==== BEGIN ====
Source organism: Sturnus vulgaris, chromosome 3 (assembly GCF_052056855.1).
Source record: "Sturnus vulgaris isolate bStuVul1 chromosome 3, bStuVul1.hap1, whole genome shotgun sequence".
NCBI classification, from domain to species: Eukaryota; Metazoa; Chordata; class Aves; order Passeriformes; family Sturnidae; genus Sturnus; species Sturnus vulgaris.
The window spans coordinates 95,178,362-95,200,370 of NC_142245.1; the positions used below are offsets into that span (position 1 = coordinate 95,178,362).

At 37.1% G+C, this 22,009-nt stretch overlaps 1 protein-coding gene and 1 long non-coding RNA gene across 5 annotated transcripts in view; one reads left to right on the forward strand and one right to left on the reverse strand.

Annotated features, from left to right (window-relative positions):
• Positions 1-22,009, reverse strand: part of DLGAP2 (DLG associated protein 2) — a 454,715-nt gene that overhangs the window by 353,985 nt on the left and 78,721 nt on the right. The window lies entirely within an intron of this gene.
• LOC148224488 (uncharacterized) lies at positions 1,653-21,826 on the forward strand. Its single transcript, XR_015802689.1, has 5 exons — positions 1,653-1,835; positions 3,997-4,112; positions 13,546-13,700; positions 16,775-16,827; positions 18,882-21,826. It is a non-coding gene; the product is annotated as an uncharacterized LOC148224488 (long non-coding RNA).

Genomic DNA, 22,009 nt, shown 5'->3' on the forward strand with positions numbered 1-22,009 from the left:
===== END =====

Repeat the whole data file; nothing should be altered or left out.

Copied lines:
Source organism: Sturnus vulgaris, chromosome 3 (assembly GCF_052056855.1).
Source record: "Sturnus vulgaris isolate bStuVul1 chromosome 3, bStuVul1.hap1, whole genome shotgun sequence".
NCBI classification, from domain to species: Eukaryota; Metazoa; Chordata; class Aves; order Passeriformes; family Sturnidae; genus Sturnus; species Sturnus vulgaris.
The window spans coordinates 95,178,362-95,200,370 of NC_142245.1; the positions used below are offsets into that span (position 1 = coordinate 95,178,362).

At 37.1% G+C, this 22,009-nt stretch overlaps 1 protein-coding gene and 1 long non-coding RNA gene across 5 annotated transcripts in view; one reads left to right on the forward strand and one right to left on the reverse strand.

Annotated features, from left to right (window-relative positions):
• Positions 1-22,009, reverse strand: part of DLGAP2 (DLG associated protein 2) — a 454,715-nt gene that overhangs the window by 353,985 nt on the left and 78,721 nt on the right. The window lies entirely within an intron of this gene.
• LOC148224488 (uncharacterized) lies at positions 1,653-21,826 on the forward strand. Its single transcript, XR_015802689.1, has 5 exons — positions 1,653-1,835; positions 3,997-4,112; positions 13,546-13,700; positions 16,775-16,827; positions 18,882-21,826. It is a non-coding gene; the product is annotated as an uncharacterized LOC148224488 (long non-coding RNA).

Genomic DNA, 22,009 nt, shown 5'->3' on the forward strand with positions numbered 1-22,009 from the left: